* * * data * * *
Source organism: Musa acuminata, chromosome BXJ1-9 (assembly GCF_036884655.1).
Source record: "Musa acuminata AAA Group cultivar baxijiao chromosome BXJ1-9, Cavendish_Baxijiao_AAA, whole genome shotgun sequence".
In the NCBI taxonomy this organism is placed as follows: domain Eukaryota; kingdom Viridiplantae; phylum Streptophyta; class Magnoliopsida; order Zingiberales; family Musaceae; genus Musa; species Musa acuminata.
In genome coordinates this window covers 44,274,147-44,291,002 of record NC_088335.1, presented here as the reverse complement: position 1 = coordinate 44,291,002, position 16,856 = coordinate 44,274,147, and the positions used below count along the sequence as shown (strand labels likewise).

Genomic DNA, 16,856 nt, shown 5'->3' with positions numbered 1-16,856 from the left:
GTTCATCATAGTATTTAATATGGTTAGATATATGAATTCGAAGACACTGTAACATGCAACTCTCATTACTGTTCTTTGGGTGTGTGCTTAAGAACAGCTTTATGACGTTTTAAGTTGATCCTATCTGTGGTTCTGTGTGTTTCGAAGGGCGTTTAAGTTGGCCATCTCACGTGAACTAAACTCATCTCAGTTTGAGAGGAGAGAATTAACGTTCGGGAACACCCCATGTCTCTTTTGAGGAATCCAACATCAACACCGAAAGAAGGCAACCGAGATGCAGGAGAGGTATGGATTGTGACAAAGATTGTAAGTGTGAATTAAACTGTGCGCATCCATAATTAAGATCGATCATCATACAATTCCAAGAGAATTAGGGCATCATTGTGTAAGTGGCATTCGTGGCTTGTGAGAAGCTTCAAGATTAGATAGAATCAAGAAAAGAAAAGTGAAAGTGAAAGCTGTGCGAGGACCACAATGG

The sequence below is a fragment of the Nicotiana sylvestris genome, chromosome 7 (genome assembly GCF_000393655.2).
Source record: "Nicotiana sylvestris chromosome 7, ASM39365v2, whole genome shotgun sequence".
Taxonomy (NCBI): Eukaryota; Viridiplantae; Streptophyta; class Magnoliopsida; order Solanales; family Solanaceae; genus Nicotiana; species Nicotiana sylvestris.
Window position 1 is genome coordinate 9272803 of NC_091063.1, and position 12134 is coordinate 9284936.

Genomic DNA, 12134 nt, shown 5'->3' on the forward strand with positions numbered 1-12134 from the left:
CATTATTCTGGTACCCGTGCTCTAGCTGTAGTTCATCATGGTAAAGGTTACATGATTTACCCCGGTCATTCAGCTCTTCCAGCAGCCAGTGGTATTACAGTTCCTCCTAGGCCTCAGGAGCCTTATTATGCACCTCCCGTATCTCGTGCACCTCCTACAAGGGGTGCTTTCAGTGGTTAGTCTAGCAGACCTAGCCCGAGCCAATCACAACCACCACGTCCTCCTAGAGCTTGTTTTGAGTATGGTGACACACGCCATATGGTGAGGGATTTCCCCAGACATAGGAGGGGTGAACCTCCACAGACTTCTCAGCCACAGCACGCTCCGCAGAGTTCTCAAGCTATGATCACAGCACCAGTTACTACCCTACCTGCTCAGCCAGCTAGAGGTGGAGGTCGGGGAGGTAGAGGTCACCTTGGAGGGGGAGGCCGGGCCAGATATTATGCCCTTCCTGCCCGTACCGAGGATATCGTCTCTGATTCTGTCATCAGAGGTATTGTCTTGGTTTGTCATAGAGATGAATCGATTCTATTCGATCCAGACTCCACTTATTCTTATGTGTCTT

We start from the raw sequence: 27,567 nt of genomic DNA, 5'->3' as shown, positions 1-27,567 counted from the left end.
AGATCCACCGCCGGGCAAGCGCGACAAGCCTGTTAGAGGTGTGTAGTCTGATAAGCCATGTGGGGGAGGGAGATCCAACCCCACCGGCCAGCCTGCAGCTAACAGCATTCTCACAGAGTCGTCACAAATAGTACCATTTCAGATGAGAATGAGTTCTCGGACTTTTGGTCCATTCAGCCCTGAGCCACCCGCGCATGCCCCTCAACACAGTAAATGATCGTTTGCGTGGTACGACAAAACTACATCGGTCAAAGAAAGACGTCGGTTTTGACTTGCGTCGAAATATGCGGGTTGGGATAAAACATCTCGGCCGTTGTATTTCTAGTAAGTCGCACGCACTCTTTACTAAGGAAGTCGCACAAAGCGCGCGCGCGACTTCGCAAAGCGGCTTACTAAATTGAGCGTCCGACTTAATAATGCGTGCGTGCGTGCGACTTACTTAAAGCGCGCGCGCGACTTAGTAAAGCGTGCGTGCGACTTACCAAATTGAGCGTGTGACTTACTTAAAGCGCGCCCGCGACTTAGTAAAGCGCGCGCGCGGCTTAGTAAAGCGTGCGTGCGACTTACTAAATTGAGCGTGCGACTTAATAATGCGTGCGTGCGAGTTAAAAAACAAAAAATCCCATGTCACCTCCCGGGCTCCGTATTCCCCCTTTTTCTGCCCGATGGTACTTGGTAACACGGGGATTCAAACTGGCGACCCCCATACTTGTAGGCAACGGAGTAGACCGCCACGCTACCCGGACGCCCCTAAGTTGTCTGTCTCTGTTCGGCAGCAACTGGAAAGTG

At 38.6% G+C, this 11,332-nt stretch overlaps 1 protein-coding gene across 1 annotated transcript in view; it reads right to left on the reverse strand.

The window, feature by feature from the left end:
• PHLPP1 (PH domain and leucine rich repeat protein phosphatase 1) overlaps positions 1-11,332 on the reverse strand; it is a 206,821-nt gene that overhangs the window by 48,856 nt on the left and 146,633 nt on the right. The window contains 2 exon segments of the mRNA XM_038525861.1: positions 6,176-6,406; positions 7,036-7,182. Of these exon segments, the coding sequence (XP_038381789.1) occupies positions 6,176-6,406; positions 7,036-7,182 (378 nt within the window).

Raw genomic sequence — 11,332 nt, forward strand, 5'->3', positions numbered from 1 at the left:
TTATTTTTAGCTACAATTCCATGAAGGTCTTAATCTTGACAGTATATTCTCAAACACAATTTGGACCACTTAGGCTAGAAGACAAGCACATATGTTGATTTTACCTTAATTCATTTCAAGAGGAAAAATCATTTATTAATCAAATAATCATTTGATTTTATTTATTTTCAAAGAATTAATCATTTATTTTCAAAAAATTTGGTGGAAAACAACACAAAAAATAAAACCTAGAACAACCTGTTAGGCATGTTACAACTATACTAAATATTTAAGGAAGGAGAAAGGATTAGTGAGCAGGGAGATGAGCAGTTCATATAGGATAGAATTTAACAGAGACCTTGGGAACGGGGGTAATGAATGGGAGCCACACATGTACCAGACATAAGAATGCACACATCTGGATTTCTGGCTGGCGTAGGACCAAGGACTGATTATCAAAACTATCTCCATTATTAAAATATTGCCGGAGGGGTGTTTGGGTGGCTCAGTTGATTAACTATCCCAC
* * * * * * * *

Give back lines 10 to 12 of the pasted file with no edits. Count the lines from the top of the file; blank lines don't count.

Window position 1 is genome coordinate 9272803 of NC_091063.1, and position 12134 is coordinate 9284936.

Genomic DNA, 12134 nt, shown 5'->3' on the forward strand with positions numbered 1-12134 from the left:
CATTATTCTGGTACCCGTGCTCTAGCTGTAGTTCATCATGGTAAAGGTTACATGATTTACCCCGGTCATTCAGCTCTTCCAGCAGCCAGTGGTATTACAGTTCCTCCTAGGCCTCAGGAGCCTTATTATGCACCTCCCGTATCTCGTGCACCTCCTACAAGGGGTGCTTTCAGTGGTTAGTCTAGCAGACCTAGCCCGAGCCAATCACAACCACCACGTCCTCCTAGAGCTTGTTTTGAGTATGGTGACACACGCCATATGGTGAGGGATTTCCCCAGACATAGGAGGGGTGAACCTCCACAGACTTCTCAGCCACAGCACGCTCCGCAGAGTTCTCAAGCTATGATCACAGCACCAGTTACTACCCTACCTGCTCAGCCAGCTAGAGGTGGAGGTCGGGGAGGTAGAGGTCACCTTGGAGGGGGAGGCCGGGCCAGATATTATGCCCTTCCTGCCCGTACCGAGGATATCGTCTCTGATTCTGTCATCAGAGGTATTGTCTTGGTTTGTCATAGAGATGAATCGATTCTATTCGATCCAGACTCCACTTATTCTTATGTGTCTT